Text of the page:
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Abingdon Plantation

When Central Park was created, in the middle of Manhattan, it was not an already empty space. One of the losses was an African-American village, currently being excavated and researched. There have been similar discoveries of this long-ignored part of American history only now receiving this sort of historical protection. Purely by chance, while returning a rental car to National Airport last month, I happened on a historical monument to what used to occupy most of the land of that airport, Abingdon Plantation, the birthplace of Nelly Custis Lewis, the adopted granddaughter of George Washington. In an easily missed space between two parking garages are the ruins of the main plantation building, which during the course of its history was owned by members of the Alexander family, for whom Alexandria is named. On the various markers placed there by the airport authority, the lineages of the owning families are displayed, but there is no mention if slaves lived there or not. One assumes that slaves were part of this plantation: the owner at the time of the Civil War served in the Confederate Army, although the Union occupied Alexandria and used it a base to take in slaves escaping the south. Alexandria was one of the farthest points north in the American slave trade before that. The Library of Congress has chilling photographs, available online, of slave pens in Alexandria, on the property of slave dealers Price Birch & Co., in the 1300 block of Duke Street.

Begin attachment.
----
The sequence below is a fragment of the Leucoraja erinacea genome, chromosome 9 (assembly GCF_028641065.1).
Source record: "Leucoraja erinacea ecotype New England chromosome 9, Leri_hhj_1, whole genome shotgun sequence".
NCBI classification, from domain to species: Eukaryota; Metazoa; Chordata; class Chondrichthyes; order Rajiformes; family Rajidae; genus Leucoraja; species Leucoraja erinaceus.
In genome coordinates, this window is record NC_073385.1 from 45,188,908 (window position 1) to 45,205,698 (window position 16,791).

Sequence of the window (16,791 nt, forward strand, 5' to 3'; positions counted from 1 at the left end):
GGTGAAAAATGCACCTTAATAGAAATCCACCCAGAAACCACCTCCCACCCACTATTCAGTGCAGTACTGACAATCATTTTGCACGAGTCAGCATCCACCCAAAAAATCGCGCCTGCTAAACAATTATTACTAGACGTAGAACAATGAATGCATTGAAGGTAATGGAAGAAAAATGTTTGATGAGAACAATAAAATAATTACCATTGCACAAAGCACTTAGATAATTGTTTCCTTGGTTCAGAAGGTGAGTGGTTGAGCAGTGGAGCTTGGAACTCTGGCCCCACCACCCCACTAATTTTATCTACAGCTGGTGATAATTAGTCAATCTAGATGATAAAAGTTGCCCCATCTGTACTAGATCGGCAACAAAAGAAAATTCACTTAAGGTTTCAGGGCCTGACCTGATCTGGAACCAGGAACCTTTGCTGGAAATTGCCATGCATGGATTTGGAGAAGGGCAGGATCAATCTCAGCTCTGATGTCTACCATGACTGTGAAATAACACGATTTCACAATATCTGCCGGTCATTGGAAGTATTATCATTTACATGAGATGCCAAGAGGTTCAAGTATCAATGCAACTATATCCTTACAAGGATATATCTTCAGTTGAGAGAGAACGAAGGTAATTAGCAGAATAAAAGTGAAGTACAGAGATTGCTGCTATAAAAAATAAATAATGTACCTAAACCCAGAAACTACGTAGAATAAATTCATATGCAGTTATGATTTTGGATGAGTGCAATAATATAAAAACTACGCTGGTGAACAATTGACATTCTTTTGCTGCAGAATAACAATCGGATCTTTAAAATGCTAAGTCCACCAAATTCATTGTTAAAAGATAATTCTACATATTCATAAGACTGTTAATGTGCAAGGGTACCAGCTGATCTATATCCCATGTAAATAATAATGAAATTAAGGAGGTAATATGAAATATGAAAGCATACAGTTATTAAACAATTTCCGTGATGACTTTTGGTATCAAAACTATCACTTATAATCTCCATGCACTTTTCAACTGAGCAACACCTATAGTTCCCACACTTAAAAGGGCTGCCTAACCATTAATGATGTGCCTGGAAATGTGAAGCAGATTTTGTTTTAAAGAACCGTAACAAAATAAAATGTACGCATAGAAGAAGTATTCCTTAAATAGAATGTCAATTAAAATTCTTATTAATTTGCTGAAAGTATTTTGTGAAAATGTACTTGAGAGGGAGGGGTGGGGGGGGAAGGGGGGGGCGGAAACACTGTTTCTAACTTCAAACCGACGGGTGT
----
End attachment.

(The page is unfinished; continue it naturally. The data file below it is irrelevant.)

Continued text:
American society (and government at all levels) needs to take steps to make sure that we save and protect as much historical information as we can about the history of slavery in the United States. I cannot recommend highly enough the work that Henry Louis Gates, Jr. has done, in programs aired on PBS, to help African-Americans learn about the history of their families going back into slavery -- and sometimes not. The Virginia Historical Society has recently taken a step in the right direction by launching a new database, called Unknown No Longer, "to increase access to its varied collections relating to Virginians of African descent." It is a work in progress at the moment, containing around 1,500 names, but there is much more information to be gained from scouring historical documents. More slaves were reportedly held in Virginia than in any other state.

Photo: "J. J. Smith's Plantation, Beaufort, S.C." (photograph by Timothy O'Sullivan), showing a group of black men and women in front of the slave quarters, Library of Congress

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